4. Approaching T&P (Tee Pee) Hill, I heard the loudest lightning crack. I jumped, and the rain increased ...

5. ... and then the rain turned into hail as I ran down the straight corridor leading to the junction with Santa Fe Trail. At first, it was maybe dime/marble size but not much of it. Nothing to worry about, I thought. Within 30 seconds of that observation, it grew to golf ball; but there still was not much of it.

Like an idiot, I continued to run. I covered my head with one arm, hoping the hail and rain wouldn't get worse. I began to worry about my car. It was parked in a spot with no tree cover to buffer hail, a spot that floods quickly and often.

The chunks of ice continued to grow — some were in between the sizes of golf and tennis balls — and there was much more of it. One of these larger pieces of hail plunked me on top of my skull (the welt appeared instantly, but no blood or lingering pain). That's when I decided to stop and take cover under the trees lining the trail. I realized at the time that this location wasn't ideal for protecting myself from a thunderstorm; but it was my only option for avoiding the ever-growing hail. So I knelt underneath a couple of trees' protective canopies and assumed the classic duck-and-cover position. The hail continued to drop; some passed through the leaves and branches above me and struck my arms and back (much better than my head, but still not pleasant).

At this point, I felt like a complete idiot for being out there. The only thing that made me feel somewhat better was that there were others lined along the trail, assuming the same positions, waiting for the storm to break. The major hail lasted for at least five minutes. During those five minutes, I had to decide which way I would run to get back to my car (if it was still there and not floating in the lake) — back the way I came or finish my counter-clockwise loop. Finishing the loop would mean an extra mile, but the storm seemed to be heading the shorter, opposite direction. Once the hail returned to dime size, I left my protective cover and headed down the trail toward Garland Road to finish the loop and hopefully avoid more hail.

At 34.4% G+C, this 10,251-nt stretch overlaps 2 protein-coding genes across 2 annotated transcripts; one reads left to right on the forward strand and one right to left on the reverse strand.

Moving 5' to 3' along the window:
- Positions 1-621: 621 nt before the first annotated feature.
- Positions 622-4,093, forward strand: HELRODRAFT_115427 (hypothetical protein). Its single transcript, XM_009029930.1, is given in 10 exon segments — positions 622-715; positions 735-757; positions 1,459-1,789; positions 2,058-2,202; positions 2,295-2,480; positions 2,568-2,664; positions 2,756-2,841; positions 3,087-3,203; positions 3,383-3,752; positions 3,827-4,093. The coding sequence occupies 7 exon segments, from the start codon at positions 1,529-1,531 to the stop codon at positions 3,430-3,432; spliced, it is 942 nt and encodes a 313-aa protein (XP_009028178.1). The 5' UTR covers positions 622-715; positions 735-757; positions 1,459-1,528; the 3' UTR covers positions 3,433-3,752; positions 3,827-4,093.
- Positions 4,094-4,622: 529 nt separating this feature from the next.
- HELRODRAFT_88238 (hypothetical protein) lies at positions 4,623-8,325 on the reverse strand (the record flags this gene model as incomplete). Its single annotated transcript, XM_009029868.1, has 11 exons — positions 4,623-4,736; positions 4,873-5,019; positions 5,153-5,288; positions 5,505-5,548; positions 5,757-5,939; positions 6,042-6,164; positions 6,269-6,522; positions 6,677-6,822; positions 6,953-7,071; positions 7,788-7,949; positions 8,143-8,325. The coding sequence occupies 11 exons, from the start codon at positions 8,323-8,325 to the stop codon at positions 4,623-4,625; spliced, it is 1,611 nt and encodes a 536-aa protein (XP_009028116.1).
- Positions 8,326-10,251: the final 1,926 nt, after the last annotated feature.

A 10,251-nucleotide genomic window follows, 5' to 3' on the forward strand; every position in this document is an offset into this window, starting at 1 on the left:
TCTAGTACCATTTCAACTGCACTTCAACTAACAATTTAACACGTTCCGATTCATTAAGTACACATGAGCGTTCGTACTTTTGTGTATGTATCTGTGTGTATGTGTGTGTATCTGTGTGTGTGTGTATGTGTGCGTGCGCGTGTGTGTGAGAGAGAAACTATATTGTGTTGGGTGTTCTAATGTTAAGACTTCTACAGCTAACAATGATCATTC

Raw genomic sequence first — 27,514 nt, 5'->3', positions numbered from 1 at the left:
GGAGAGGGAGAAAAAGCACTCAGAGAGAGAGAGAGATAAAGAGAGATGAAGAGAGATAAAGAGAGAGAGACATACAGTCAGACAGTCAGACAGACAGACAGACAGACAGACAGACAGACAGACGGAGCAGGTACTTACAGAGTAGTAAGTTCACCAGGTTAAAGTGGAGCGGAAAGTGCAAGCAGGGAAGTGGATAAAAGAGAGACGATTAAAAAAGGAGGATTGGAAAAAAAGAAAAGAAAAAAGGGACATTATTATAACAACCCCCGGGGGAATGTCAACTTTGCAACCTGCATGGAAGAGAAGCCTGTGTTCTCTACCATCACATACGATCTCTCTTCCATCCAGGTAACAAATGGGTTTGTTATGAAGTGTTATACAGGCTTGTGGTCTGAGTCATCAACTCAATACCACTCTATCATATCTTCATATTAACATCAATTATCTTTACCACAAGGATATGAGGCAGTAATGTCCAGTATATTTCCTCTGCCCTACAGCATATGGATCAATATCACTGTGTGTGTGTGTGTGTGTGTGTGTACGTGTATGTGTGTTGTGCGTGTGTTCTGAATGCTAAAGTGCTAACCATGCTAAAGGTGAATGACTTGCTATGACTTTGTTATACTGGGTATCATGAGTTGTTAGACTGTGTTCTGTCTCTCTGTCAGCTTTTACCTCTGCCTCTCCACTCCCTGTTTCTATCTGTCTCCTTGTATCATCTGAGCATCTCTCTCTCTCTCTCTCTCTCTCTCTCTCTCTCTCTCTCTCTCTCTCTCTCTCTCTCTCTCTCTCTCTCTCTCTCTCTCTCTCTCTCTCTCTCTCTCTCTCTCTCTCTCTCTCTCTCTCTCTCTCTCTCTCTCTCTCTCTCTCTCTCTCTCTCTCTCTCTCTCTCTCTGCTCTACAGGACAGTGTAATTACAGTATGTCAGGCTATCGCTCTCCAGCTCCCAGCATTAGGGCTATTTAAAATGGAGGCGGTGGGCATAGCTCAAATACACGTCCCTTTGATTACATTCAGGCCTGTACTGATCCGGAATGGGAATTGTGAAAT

6. The hail had disappeared at this point. But the rain was still very much dropping. I encountered families with umbrellas and a few cyclists. Fat puddles had already formed on the usual trouble spots on the bridge spanning the spillway. My shoes were waterlogged, but I was running fine.

7. A-ha, the storm had subsided right around here! I thought everything would be cool and I could enjoy the rest of the run.

8. I was wrong. A second batch of hail started to fall. I once again left the trail to take shelter under trees lining the one-way road leading to Winfrey Point directly behind the Dallas Arboretum. Didya know that the Arboretum has a lovely outdoor display made of GLASS?!? At last check on DMN's The Scoop blog, six portions of Chihuly's White Persian were damaged.

As I waited for the hail to die down again, several cars passed me. For a second, I debated flagging one down and asking for a ride. But I didn't; instead, frustrated and motivated to get the eff home, I took off my shirt, wrung it out and created what probably looked like a turban. I figured it would function somewhat like a helmet and minimize the impact of the hail. Fortunately, the hail stopped a couple of minutes into my turban experiment and the rain returned to "pleasant."

9. From this point on, all I could think about was The Clown Car and its state. I hoped it was OK but already was resigned to the idea of taking it to the dealership tomorrow and dealing with the insurance company. The piles of melting hail in the grass weren't encouraging signs either. But the sun reappeared to elevate my mood.

10. I slowed my pace the closer I got to where my car was parked. As I followed the final twist of the trail, I finally saw the roof of my car. Good, it wasn't in the lake! I walked the final 40 yards slowly, evaluating how much hail had fallen near my car. None. No hail. I reached The Clown Car and it was pristine — free, Mother Nature car wash and no hail damage whatsoever. I was relieved.